In 2014-15 the Maple Leafs finished the season with 68 points. A year later, they finished the season dead last with 69 points. One first overall pick and some offensively talented rookies and the Leafs jumped 26 points in the span of a year to finish the 2016-17 season with a total of 95 points.
31: A Record for the Ages
For 31 years, Clark held the franchise record for most goals by a Leafs’ rookie at 34. When Matthews scored his 35th of the year, he broke the long-standing record – just one of many that Leafs’ rookies overcame this season.
32: Hitting Career Highs
For the first time in his career, Nazem Kadri hit the 30-goal plateau. His previous career high was 20 goals back in 2013-14 when he also reached his previous career high in points at 50. This season, though, he notched 32 goals and 61 points to set new marks. He played in all 82 games to top it all off.
40: From Sundin to Matthews
Not only did Matthews play all 82 games of the regular season, but the rookie center notched 40 goals in his first season in the NHL – four more than fellow freshman Patrik Laine. It’s also the first time a Leafs player hit the 40-goal mark in a season since Mats Sundin did it in 2001-02 when he scored 41.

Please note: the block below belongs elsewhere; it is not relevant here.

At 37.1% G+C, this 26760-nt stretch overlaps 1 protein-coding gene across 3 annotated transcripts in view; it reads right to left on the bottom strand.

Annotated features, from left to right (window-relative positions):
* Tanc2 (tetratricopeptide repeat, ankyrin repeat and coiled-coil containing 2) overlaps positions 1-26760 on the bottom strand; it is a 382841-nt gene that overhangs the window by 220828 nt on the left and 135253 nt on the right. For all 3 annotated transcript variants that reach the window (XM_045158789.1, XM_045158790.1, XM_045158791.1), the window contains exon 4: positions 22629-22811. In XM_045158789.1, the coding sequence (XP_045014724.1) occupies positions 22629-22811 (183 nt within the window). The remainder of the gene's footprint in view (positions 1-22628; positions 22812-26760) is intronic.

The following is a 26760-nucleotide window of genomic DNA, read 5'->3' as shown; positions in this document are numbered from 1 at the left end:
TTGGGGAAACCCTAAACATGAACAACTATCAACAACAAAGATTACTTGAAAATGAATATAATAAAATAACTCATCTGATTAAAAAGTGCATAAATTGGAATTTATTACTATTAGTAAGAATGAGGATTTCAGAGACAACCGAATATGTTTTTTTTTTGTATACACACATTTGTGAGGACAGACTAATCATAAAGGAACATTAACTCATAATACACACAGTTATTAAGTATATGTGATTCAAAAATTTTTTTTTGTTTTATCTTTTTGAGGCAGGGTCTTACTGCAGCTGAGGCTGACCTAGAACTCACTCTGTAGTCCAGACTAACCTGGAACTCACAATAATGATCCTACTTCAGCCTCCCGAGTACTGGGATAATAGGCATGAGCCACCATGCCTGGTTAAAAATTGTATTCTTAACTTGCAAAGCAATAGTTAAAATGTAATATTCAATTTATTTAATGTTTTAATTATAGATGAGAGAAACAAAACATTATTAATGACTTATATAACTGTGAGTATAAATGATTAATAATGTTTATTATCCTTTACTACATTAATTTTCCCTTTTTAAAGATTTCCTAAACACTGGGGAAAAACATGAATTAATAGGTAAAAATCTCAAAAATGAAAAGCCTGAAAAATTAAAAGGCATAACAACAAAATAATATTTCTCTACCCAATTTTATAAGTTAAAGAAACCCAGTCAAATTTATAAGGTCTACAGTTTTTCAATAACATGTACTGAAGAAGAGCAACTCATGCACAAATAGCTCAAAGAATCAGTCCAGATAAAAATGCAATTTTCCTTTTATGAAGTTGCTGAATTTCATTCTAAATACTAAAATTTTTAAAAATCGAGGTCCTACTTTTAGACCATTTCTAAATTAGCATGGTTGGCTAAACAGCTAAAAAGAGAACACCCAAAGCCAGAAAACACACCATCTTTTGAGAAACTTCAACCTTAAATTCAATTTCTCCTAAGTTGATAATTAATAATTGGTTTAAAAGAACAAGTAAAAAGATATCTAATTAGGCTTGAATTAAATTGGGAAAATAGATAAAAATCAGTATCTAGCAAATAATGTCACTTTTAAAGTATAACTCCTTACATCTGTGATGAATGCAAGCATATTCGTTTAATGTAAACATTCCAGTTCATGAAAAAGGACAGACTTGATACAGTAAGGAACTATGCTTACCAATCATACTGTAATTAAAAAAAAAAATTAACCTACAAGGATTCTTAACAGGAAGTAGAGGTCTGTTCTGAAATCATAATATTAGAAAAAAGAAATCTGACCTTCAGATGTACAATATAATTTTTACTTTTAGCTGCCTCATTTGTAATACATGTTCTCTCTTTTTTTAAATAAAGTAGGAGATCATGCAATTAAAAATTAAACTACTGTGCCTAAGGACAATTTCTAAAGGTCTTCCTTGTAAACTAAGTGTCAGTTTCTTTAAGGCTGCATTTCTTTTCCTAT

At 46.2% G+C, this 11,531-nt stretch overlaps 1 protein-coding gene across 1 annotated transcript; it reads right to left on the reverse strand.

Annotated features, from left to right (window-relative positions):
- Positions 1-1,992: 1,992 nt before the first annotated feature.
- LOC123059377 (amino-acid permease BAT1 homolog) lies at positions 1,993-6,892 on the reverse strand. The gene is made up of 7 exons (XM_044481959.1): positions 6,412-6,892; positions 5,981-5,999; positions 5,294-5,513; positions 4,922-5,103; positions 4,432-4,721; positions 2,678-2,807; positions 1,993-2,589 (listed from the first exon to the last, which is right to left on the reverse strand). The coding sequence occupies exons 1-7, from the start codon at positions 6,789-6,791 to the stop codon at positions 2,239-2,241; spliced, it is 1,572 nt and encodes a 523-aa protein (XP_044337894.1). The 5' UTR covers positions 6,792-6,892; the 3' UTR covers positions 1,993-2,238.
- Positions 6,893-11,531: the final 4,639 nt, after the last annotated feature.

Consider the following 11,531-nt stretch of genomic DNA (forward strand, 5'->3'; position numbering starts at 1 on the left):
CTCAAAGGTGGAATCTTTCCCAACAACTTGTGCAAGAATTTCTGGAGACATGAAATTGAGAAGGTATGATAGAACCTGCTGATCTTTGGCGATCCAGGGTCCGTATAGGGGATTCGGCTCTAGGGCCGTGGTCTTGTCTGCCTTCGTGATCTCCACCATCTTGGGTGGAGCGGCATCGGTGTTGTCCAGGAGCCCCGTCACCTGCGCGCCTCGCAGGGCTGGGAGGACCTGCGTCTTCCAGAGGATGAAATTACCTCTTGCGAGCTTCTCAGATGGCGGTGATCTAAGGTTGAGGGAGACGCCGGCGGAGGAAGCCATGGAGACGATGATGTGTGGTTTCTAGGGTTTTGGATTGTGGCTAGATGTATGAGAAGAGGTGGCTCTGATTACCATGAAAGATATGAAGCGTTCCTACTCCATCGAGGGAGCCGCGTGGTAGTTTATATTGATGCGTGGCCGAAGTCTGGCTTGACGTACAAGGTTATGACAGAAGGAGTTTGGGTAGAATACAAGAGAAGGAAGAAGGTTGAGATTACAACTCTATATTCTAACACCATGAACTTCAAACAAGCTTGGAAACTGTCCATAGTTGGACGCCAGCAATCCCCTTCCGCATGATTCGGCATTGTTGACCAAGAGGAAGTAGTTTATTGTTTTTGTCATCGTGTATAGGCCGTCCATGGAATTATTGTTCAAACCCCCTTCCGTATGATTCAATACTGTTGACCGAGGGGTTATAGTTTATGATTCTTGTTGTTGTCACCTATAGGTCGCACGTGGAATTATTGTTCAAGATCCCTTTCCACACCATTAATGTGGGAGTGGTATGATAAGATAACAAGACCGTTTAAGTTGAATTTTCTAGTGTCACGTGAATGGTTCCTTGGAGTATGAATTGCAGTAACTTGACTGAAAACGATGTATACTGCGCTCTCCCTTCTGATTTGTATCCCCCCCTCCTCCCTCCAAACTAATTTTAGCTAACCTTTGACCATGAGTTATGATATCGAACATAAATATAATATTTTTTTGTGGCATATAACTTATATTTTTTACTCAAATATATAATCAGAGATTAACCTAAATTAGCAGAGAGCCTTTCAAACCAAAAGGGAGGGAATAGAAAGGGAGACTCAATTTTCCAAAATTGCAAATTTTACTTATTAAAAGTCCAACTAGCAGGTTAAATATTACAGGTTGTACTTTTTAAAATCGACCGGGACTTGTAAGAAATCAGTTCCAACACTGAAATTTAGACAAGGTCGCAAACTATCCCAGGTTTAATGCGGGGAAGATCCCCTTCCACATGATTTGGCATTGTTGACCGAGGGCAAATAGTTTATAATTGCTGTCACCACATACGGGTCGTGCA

42: Marner Dropping Apples
Have we talked about the rookie records yet? Well, with 42 assists in his first NHL season, Mitch Marner set a Leafs record for most by a first-year player. When he notched his 41st of the season on a James van Riemsdyk goal, the young forward broke Gus Bodnar’s Leafs record of 40 set back in 1943-44.
50: The Leafs’ Drought
This number doesn’t represent a highlight of this season, rather a testament to where the franchise once was. The 2016-17 season officially marked 50 years since the Leafs last raised the Stanley Cup.
55: A New Plateau
In a season full of career bests and rookie records, Tyler Bozak also set a new career-high in points. Twice in his career he reached 49 points (2013-14 and 2014-15). This season, the Leafs veteran scored 18 goals on his way to reaching 55 points – a new career high for the eight-year veteran.